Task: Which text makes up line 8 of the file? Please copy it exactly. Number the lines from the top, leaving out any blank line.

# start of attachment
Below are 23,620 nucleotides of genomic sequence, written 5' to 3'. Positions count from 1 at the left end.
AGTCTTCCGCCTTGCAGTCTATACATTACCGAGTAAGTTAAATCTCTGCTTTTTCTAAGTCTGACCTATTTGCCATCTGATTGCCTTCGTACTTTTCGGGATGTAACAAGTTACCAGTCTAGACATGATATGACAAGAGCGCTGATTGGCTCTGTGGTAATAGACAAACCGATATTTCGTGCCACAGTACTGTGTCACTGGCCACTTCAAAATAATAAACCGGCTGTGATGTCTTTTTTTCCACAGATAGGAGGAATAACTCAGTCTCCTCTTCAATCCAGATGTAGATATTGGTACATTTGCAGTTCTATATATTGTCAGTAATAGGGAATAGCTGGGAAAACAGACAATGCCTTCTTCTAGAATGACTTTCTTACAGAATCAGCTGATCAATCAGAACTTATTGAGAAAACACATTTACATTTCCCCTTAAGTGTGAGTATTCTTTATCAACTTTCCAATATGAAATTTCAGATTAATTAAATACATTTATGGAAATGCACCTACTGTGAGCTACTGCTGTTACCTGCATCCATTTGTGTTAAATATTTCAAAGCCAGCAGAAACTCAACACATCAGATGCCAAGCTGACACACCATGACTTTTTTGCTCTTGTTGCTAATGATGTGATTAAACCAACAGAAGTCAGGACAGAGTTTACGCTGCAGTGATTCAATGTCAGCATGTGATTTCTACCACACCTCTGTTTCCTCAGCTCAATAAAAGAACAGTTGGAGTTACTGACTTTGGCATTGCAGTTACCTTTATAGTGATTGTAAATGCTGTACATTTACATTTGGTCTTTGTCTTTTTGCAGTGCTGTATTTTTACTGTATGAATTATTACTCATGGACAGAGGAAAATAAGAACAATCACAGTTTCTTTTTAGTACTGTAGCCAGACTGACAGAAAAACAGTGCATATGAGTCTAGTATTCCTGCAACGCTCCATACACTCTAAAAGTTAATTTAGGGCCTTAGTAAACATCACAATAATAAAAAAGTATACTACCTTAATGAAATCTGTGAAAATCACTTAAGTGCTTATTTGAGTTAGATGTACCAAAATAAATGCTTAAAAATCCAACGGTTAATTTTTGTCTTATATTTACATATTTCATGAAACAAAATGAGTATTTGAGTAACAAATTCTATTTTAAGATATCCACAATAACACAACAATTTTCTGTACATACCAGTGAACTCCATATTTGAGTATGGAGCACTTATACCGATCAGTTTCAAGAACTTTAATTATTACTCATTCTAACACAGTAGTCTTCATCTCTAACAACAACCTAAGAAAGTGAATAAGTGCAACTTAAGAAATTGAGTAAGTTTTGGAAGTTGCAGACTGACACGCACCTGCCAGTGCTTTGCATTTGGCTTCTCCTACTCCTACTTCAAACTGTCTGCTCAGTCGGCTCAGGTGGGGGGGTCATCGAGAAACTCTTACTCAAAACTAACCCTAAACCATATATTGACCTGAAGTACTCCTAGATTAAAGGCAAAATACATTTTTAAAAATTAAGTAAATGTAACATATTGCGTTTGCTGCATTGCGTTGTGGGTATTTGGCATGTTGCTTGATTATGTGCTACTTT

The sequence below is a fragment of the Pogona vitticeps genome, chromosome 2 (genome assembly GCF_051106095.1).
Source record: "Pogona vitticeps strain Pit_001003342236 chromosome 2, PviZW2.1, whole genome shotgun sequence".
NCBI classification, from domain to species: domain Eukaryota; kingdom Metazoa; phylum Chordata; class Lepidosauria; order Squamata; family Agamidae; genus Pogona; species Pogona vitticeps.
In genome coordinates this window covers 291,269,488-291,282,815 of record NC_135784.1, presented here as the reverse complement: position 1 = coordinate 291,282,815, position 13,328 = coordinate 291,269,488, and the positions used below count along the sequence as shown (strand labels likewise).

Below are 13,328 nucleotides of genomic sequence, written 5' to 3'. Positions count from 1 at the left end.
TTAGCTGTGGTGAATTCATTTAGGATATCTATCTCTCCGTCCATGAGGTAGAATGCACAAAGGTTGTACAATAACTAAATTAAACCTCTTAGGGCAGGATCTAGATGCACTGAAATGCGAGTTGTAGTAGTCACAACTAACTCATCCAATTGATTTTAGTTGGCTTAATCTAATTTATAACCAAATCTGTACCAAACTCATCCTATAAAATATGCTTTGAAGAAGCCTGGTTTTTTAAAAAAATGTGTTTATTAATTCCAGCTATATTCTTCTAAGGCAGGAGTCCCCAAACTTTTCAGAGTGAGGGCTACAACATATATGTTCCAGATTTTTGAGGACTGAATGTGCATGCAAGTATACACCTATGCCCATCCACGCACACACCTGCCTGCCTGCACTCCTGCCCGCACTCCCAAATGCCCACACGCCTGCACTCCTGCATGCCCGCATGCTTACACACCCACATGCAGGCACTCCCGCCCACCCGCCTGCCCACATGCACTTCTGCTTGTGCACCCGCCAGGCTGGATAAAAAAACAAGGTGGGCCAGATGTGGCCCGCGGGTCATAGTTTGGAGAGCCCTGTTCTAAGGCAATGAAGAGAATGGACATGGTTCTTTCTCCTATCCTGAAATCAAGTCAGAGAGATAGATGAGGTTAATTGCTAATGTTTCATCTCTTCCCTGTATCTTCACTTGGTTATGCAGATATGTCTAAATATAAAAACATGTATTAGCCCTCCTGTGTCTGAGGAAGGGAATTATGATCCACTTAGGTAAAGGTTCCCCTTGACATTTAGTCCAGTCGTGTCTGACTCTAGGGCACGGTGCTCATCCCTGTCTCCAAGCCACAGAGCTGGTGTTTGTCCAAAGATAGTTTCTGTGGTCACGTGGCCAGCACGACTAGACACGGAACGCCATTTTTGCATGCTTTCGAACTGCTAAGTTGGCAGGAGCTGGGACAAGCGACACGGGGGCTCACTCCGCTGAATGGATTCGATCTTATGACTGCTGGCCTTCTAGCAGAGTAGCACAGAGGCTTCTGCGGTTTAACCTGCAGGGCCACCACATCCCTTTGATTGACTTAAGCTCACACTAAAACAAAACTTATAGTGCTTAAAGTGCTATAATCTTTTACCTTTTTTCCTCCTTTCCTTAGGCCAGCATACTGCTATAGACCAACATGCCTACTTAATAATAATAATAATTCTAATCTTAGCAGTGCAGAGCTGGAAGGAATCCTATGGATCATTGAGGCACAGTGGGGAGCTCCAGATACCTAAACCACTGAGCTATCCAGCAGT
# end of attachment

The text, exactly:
TTAGCTGTGGTGAATTCATTTAGGATATCTATCTCTCCGTCCATGAGGTAGAATGCACAAAGGTTGTACAATAACTAAATTAAACCTCTTAGGGCAGGATCTAGATGCACTGAAATGCGAGTTGTAGTAGTCACAACTAACTCATCCAATTGATTTTAGTTGGCTTAATCTAATTTATAACCAAATCTGTACCAAACTCATCCTATAAAATATGCTTTGAAGAAGCCTGGTTTTTTAAAAAAATGTGTTTATTAATTCCAGCTATATTCTTCTAAGGCAGGAGTCCCCAAACTTTTCAGAGTGAGGGCTACAACATATATGTTCCAGATTTTTGAGGACTGAATGTGCATGCAAGTATACACCTATGCCCATCCACGCACACACCTGCCTGCCTGCACTCCTGCCCGCACTCCCAAATGCCCACACGCCTGCACTCCTGCATGCCCGCATGCTTACACACCCACATGCAGGCACTCCCGCCCACCCGCCTGCCCACATGCACTTCTGCTTGTGCACCCGCCAGGCTGGATAAAAAAACAAGGTGGGCCAGATGTGGCCCGCGGGTCATAGTTTGGAGAGCCCTGTTCTAAGGCAATGAAGAGAATGGACATGGTTCTTTCTCCTATCCTGAAATCAAGTCAGAGAGATAGATGAGGTTAATTGCTAATGTTTCATCTCTTCCCTGTATCTTCACTTGGTTATGCAGATATGTCTAAATATAAAAACATGTATTAGCCCTCCTGTGTCTGAGGAAGGGAATTATGATCCACTTAGGTAAAGGTTCCCCTTGACATTTAGTCCAGTCGTGTCTGACTCTAGGGCACGGTGCTCATCCCTGTCTCCAAGCCACAGAGCTGGTGTTTGTCCAAAGATAGTTTCTGTGGTCACGTGGCCAGCACGACTAGACACGGAACGCCATTTTTGCATGCTTTCGAACTGCTAAGTTGGCAGGAGCTGGGACAAGCGACACGGGGGCTCACTCCGCTGAATGGATTCGATCTTATGACTGCTGGCCTTCTAGCAGAGTAGCACAGAGGCTTCTGCGGTTTAACCTGCAGGGCCACCACATCCCTTTGATTGACTTAAGCTCACACTAAAACAAAACTTATAGTGCTTAAAGTGCTATAATCTTTTACCTTTTTTCCTCCTTTCCTTAGGCCAGCATACTGCTATAGACCAACATGCCTACTTAATAATAATAATAATTCTAATCTTAGCAGTGCAGAGCTGGAAGGAATCCTATGGATCATTGAGGCACAGTGGGGAGCTCCAGATACCTAAACCACTGAGCTATCCAGCAGT